October 21, 2019
Beginning January 1, 2020, under New York’s new paid family leave law, eligible employees may receive up to 10 weeks of paid family leave at 60% of their average weekly salary (capped at 60% of the state average weekly wage, or $840.70). This is up from 55% (capped at $746.41) during 2019.
Also, beginning January 1, employers may now deduct 0.270% of an employee’s weekly wages, up to an annual maximum of $196.72 to fund the paid family leave program. This is an increase above 2019’s maximum deduction of 0.153% of an employee’s weekly wages (annual maximum of $107.97).
Benefits. New York’s paid family leave law requires private sector employers to provide paid family leave benefits to eligible employees, starting January 1, 2018. Under the law, paid family leave benefits are phased in over a four-year period. When the law is fully implemented in 2021, an employee may be eligible for up to 12 weeks of paid family leave at 67% of his or her average weekly wage (capped at 67% of the New York state average weekly wage).
Funding. The paid family leave benefits are funded through employee paycheck deductions. Employers are not responsible for contributing to or funding paid family leave benefits but may choose to do so. Paid family leave coverage is typically added as a rider on an employer’s existing disability insurance policy.
Covered Employers. New York’s paid family leave law applies to private sector employers that have one or more employees employed in New York on each of at least 30 days in any calendar year.
Eligible Employees. An employee who works 20 hours or more per week is eligible for paid family leave benefits if the employee works for a covered employer for 26 or more consecutive weeks. Final regulations implementing the law confirm that a part-time employee (one who works fewer than 20 hours per week) is eligible for paid family leave after he or she has worked for a covered employer for 175 days.
New York’s paid family leave law initially became effective back in 2018 to be phased-in over four years. When fully implemented in 2021, eligible employees may receive up to 12 weeks of paid family leave at 67% of their average weekly wages. An employee’s paid family leave benefits are also capped at the New York state average weekly wage.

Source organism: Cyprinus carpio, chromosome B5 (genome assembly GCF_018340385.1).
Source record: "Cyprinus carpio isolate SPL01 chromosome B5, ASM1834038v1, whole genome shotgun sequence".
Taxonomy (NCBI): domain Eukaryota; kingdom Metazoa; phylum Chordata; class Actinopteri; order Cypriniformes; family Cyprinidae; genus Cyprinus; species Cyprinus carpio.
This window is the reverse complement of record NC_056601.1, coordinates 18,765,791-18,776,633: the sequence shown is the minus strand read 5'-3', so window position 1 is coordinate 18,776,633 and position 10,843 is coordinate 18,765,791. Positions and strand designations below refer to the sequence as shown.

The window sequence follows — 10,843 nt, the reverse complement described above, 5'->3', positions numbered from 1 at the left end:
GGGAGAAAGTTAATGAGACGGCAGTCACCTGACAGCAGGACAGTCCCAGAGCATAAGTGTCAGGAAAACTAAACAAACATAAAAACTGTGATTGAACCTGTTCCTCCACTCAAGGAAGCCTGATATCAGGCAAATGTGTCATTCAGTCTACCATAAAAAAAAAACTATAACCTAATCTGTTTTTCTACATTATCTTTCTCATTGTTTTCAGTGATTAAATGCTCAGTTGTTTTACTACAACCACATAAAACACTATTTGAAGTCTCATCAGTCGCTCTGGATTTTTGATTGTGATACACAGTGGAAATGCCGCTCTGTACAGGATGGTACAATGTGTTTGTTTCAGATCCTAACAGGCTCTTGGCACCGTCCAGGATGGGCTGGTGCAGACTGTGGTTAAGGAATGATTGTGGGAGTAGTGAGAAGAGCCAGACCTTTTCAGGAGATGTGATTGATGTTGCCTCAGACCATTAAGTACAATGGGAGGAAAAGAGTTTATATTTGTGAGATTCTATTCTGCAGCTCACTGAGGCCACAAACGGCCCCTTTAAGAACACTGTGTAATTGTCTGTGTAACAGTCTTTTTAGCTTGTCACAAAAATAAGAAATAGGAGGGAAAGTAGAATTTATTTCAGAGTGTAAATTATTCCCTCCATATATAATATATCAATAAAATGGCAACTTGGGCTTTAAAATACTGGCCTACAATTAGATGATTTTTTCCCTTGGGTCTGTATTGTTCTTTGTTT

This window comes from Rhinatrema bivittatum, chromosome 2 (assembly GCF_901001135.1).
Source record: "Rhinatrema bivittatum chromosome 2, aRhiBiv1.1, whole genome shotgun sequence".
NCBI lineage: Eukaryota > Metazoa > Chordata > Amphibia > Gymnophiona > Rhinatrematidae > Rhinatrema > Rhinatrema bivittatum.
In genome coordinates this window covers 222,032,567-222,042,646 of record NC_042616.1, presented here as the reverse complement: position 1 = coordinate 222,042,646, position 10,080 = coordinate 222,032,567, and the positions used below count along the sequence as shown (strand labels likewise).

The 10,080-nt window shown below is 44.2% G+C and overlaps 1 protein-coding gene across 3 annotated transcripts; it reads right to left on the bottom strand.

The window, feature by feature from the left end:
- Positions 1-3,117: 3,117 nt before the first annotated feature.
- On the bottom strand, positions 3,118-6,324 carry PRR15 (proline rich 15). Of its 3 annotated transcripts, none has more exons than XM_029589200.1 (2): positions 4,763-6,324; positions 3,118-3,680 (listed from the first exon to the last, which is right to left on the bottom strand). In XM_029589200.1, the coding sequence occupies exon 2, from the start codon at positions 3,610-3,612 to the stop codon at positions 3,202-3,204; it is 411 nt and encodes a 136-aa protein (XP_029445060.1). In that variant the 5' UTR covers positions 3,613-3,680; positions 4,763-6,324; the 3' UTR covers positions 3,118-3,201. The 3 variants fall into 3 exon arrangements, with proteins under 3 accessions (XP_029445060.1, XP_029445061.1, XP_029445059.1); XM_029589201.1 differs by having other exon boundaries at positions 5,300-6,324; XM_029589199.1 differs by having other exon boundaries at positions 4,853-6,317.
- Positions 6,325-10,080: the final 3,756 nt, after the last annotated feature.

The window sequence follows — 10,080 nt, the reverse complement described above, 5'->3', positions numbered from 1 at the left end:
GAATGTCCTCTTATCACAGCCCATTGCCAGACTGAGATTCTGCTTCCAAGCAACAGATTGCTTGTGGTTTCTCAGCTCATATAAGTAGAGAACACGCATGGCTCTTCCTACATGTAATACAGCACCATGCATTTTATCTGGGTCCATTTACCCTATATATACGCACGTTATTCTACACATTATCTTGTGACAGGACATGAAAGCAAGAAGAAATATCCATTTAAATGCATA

|Effective Date||Length of Benefit Within 52-week Period||Maximum Weekly Benefit|
|January 1, 2018||8 weeks||50% of the employee's average weekly wage (up to 50% of the state's 2018 average weekly wage of $1,305.92 = $652.96|
|January 1, 2019||10 weeks||55% of the employee's average weekly wage (up to 55% of the state's 2019 average weekly wage of $1,357.11 = $746.41|
|January 1, 2020||10 weeks||60% of the employee's average weekly wage (up to 60% of the state's 2020 average weekly wage of $1,401.17 = $840.70|
|January 1, 2021||12 weeks||67% of the employee's average weekly wage (up to 67% of the state's 2021 average weekly wage)|
Note that the New York Department of Financial Services has discretion in delaying the increases to family leave benefits if there are concerns about the stability of the program or potential negative effects on the economy.
When an employee is eligible for paid family leave, there is no waiting period before he or she is eligible to receive paid family leave benefits.
Also, according to a notice issued by the New York Department of Taxation and Finance, paid family leave benefits are taxable non-wage income that employees must include in their gross income. Taxes will not automatically be withheld from paid family leave benefits, although employees can request voluntary tax withholding.
The paid family leave benefit is funded entirely through employee payroll deductions. No employer is required to contribute to or fund the paid family leave benefit. The New York Department of Financial Services is required to update the employee contribution rate annually by September 1 of each year for the policy year period beginning on the following January 1. Beginning January 1, 2020, employers may deduct 0.270% of an employee’s weekly wages, up to an annual maximum of $196.72.
According to the Department of Taxation and Finance, contributions should be deducted from employees’ wages on an after-tax basis. Employers should report employee contributions on IRS Form W-2, using Box 14.
Employers may self-insure paid family leave, but only if the employer currently self-insured short-term disability benefits. Eligible employers that wanted to self-insure paid family leave must have elected to do so by September 30, 2017.
If an employee will not be eligible for paid family leave because he or she will not work 26 consecutive weeks (for employees who work 20 or more hours per week) or 175 days in a 52-week period (for employees who work fewer than 20 hours per week), the employer must inform the employee of his or her ability to file a waiver of family leave benefits.
If an employee chooses to file a waiver, the employee is exempt from making paid family leave contributions during his or her employment. If employment circumstances change so that the employee would be eligible for paid family leave, the waiver will be automatically revoked. If an employee chooses not to file a waiver, he or she will be obligated to make paid family leave contributions during employment. A model waiver form has been published by the New York Workers’ Compensation Board.
An employee may receive paid family leave benefits for any period of “family leave,” defined as: